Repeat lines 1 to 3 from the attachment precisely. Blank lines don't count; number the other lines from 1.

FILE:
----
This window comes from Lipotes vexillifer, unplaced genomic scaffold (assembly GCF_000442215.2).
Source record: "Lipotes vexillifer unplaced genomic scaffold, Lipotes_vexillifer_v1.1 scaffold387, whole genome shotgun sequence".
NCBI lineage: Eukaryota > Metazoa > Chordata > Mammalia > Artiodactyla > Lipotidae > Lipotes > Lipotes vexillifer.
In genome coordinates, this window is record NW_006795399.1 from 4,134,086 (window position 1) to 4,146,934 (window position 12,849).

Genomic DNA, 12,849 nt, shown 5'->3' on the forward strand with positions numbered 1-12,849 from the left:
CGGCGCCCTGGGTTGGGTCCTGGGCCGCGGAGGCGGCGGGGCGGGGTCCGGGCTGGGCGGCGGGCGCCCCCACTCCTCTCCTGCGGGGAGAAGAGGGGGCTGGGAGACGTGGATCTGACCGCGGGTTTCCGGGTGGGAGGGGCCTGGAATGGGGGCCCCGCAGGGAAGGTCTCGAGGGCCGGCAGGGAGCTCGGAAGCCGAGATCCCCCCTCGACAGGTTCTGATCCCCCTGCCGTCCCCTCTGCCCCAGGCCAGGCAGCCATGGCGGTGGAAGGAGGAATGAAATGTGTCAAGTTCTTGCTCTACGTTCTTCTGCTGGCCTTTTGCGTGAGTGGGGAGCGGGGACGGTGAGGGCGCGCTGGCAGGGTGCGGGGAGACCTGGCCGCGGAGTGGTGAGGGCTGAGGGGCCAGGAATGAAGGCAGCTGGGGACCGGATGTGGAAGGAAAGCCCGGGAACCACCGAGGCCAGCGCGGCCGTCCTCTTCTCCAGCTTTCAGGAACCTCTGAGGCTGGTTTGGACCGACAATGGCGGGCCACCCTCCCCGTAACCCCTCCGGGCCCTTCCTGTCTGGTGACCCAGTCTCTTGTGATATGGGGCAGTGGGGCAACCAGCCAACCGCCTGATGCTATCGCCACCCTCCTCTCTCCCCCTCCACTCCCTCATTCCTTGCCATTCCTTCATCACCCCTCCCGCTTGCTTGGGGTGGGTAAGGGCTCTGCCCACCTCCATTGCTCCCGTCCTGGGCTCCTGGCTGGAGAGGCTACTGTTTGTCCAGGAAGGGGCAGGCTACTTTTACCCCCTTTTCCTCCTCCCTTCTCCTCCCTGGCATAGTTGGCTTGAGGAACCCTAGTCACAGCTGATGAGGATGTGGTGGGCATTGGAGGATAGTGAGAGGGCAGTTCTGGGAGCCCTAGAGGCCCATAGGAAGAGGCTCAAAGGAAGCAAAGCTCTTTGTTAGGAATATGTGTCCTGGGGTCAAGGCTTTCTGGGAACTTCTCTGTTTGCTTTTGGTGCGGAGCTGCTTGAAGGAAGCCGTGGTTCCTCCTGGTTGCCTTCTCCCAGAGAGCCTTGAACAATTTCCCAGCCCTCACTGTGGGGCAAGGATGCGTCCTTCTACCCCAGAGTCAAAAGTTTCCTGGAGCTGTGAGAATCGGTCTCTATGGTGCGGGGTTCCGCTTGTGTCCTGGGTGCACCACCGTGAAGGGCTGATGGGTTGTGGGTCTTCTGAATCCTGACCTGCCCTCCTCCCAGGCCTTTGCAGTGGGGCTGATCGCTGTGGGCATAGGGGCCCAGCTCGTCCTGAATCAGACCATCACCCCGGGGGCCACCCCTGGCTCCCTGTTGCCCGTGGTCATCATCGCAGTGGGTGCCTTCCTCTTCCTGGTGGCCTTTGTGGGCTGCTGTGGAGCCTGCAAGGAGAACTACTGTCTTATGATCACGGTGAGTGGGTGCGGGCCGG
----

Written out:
This window comes from Lipotes vexillifer, unplaced genomic scaffold (assembly GCF_000442215.2).
Source record: "Lipotes vexillifer unplaced genomic scaffold, Lipotes_vexillifer_v1.1 scaffold387, whole genome shotgun sequence".
NCBI lineage: Eukaryota > Metazoa > Chordata > Mammalia > Artiodactyla > Lipotidae > Lipotes > Lipotes vexillifer.